PHOENIX (Reuters) - Leaders of the U.S. Islamic community are fearful that sectarian slaughter tearing Shi'ite and Sunni communities apart in Iraq is testing unity among Muslim immigrants in the United States.
Imams, analysts and community leaders say the daily round of truck bombings, kidnappings and slaughter pitching former Sunni and Shi'ite neighbors into civil war in Baghdad has raised tension among Muslim immigrants nationwide.
There are an estimated 6 to 7 million Muslims in the United States, of whom some 2.5 million are immigrants. The majority of them are Sunnis, who have lived peaceably alongside Shi'ite neighbors in cities from California to New York for decades.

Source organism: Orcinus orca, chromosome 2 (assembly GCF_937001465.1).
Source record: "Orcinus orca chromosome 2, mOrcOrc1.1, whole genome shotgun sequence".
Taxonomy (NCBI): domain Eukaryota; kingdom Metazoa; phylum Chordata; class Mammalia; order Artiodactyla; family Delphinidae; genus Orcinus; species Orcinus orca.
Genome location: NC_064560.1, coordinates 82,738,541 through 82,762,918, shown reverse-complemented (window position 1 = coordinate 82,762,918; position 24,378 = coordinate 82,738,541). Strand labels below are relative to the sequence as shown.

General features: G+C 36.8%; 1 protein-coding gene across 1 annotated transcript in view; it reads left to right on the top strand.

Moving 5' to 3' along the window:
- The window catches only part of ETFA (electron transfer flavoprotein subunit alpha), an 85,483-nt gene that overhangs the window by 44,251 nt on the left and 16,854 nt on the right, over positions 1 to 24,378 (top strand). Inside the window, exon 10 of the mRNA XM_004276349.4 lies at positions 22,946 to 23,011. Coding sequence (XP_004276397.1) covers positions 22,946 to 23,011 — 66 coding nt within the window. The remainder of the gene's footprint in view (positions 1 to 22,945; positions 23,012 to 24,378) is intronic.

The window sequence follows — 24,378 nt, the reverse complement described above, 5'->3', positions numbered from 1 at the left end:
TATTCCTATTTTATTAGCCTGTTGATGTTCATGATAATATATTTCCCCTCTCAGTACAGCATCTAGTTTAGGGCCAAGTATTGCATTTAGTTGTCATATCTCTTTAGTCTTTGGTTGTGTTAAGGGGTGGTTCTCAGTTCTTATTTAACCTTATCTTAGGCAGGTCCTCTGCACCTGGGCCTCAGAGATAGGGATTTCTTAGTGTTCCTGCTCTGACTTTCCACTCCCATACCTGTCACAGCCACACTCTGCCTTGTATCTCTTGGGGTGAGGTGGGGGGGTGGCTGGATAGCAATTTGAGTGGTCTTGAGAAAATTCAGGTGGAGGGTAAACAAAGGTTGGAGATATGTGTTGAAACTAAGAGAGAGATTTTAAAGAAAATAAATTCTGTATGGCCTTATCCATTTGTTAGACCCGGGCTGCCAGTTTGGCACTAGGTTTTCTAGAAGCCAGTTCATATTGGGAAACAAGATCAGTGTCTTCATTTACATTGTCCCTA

However, sectarian tensions appeared to flare in Detroit in January, when vandals attacked two Shi'ite mosques and several businesses, following the execution of former Iraqi strongman Saddam Hussein, a Sunni, at the hands of Shi'ite hangmen. No arrests were made.
Analysts say there are also signs of growing sectarianism among Muslim students on U.S. campuses, where in recent months some Sunnis and Shi'ites have formed, or are considering forming, separate student associations.